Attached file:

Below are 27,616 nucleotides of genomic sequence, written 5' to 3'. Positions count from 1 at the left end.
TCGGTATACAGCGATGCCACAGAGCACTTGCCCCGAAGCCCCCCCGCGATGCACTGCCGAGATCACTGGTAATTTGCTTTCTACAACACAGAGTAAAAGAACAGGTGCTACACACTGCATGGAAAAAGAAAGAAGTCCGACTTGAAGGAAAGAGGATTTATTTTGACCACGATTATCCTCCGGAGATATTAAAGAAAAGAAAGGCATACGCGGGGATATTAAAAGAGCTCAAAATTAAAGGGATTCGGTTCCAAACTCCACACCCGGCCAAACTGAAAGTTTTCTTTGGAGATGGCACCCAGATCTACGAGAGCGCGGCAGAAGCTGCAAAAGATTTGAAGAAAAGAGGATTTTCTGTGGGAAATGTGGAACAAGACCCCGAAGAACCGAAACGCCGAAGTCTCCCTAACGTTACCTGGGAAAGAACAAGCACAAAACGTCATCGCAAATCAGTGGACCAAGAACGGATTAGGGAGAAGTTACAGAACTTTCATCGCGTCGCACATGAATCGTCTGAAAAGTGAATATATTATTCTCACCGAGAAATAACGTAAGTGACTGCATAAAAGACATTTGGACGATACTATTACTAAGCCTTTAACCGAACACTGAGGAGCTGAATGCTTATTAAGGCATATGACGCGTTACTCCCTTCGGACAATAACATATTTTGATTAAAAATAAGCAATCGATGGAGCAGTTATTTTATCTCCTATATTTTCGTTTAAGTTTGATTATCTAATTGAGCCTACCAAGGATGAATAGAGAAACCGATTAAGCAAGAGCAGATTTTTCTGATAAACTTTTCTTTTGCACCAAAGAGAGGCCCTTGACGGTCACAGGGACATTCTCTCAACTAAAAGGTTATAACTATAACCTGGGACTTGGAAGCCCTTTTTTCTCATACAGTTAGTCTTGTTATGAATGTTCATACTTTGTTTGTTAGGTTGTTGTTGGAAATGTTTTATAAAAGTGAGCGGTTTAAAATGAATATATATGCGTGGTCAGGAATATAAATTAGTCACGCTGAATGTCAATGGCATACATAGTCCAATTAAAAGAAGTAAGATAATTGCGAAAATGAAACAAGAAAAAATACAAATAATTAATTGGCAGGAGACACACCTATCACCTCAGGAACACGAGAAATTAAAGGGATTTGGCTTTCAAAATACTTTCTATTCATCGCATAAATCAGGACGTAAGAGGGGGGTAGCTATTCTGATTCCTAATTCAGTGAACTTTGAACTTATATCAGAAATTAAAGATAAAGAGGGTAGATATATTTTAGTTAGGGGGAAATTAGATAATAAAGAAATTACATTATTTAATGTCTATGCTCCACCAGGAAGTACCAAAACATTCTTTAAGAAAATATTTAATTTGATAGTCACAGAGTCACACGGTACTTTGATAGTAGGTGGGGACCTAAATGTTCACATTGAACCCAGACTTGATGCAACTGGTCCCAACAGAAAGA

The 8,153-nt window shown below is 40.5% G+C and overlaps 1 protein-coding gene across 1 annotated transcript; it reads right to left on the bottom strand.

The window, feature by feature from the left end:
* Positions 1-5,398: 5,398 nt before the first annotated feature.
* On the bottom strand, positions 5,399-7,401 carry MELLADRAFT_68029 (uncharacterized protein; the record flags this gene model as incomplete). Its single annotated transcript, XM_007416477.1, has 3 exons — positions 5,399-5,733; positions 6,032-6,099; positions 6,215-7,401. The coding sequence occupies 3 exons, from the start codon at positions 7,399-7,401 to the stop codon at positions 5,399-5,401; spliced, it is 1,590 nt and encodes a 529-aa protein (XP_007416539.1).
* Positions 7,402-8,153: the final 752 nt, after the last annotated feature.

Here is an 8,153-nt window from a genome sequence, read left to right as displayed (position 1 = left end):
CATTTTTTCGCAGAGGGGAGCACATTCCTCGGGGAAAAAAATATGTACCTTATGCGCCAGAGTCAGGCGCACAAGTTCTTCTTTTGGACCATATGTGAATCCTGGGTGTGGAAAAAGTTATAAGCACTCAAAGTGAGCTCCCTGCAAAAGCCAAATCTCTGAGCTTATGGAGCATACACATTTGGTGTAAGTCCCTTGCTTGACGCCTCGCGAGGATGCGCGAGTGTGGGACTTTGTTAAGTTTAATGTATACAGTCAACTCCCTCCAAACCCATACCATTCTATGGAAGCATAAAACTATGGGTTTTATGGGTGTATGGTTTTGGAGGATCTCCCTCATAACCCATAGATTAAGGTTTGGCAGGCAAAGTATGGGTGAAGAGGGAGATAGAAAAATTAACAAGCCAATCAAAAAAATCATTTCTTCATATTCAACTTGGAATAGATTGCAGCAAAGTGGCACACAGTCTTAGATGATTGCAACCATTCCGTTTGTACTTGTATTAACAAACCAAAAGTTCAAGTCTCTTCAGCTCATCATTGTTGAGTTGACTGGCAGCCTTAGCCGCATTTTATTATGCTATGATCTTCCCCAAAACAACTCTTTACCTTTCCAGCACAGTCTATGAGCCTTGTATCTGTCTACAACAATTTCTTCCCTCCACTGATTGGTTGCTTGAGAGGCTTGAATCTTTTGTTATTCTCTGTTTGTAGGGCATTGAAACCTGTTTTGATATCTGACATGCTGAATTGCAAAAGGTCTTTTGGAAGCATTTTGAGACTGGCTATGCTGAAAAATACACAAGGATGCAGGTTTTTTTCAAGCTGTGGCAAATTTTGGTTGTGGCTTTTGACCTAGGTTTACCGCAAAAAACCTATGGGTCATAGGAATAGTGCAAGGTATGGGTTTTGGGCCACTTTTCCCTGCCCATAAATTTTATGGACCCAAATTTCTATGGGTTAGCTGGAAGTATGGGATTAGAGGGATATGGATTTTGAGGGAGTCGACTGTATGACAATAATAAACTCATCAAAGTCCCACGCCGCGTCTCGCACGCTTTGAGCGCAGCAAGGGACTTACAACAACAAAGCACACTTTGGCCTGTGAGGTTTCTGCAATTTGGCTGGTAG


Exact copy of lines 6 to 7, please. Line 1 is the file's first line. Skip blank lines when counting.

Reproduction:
* On the bottom strand, positions 5,399-7,401 carry MELLADRAFT_68029 (uncharacterized protein; the record flags this gene model as incomplete). Its single annotated transcript, XM_007416477.1, has 3 exons — positions 5,399-5,733; positions 6,032-6,099; positions 6,215-7,401. The coding sequence occupies 3 exons, from the start codon at positions 7,399-7,401 to the stop codon at positions 5,399-5,401; spliced, it is 1,590 nt and encodes a 529-aa protein (XP_007416539.1).
* Positions 7,402-8,153: the final 752 nt, after the last annotated feature.